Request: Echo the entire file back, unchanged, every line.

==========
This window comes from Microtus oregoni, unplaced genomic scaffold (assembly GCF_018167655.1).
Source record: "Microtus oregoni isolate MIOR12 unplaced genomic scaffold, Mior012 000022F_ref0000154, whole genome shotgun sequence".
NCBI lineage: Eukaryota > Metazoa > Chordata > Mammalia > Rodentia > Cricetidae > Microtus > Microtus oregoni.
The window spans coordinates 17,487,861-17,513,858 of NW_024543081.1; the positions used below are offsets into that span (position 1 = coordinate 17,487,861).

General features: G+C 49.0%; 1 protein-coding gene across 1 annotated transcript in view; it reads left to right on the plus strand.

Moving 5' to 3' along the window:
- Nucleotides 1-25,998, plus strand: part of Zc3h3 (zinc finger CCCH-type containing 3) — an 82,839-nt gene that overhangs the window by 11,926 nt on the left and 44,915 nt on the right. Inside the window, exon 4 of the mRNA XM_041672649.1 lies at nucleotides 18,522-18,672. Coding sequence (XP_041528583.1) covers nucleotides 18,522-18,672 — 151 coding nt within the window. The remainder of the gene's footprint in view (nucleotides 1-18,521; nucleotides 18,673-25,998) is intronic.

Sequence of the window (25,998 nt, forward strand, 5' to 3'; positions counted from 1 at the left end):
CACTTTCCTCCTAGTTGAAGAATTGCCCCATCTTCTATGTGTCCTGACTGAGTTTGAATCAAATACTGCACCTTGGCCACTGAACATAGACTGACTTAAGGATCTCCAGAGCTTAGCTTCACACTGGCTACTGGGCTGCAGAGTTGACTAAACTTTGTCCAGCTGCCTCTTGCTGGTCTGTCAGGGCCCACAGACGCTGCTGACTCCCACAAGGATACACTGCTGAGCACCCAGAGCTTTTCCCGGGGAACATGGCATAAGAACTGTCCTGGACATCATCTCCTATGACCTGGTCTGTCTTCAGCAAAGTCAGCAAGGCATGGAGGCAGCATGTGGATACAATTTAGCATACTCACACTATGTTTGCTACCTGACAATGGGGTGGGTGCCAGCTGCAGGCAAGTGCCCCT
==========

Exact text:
This window comes from Microtus oregoni, unplaced genomic scaffold (assembly GCF_018167655.1).
Source record: "Microtus oregoni isolate MIOR12 unplaced genomic scaffold, Mior012 000022F_ref0000154, whole genome shotgun sequence".
NCBI lineage: Eukaryota > Metazoa > Chordata > Mammalia > Rodentia > Cricetidae > Microtus > Microtus oregoni.
The window spans coordinates 17,487,861-17,513,858 of NW_024543081.1; the positions used below are offsets into that span (position 1 = coordinate 17,487,861).

General features: G+C 49.0%; 1 protein-coding gene across 1 annotated transcript in view; it reads left to right on the plus strand.

Moving 5' to 3' along the window:
- Nucleotides 1-25,998, plus strand: part of Zc3h3 (zinc finger CCCH-type containing 3) — an 82,839-nt gene that overhangs the window by 11,926 nt on the left and 44,915 nt on the right. Inside the window, exon 4 of the mRNA XM_041672649.1 lies at nucleotides 18,522-18,672. Coding sequence (XP_041528583.1) covers nucleotides 18,522-18,672 — 151 coding nt within the window. The remainder of the gene's footprint in view (nucleotides 1-18,521; nucleotides 18,673-25,998) is intronic.

Sequence of the window (25,998 nt, forward strand, 5' to 3'; positions counted from 1 at the left end):
CACTTTCCTCCTAGTTGAAGAATTGCCCCATCTTCTATGTGTCCTGACTGAGTTTGAATCAAATACTGCACCTTGGCCACTGAACATAGACTGACTTAAGGATCTCCAGAGCTTAGCTTCACACTGGCTACTGGGCTGCAGAGTTGACTAAACTTTGTCCAGCTGCCTCTTGCTGGTCTGTCAGGGCCCACAGACGCTGCTGACTCCCACAAGGATACACTGCTGAGCACCCAGAGCTTTTCCCGGGGAACATGGCATAAGAACTGTCCTGGACATCATCTCCTATGACCTGGTCTGTCTTCAGCAAAGTCAGCAAGGCATGGAGGCAGCATGTGGATACAATTTAGCATACTCACACTATGTTTGCTACCTGACAATGGGGTGGGTGCCAGCTGCAGGCAAGTGCCCCT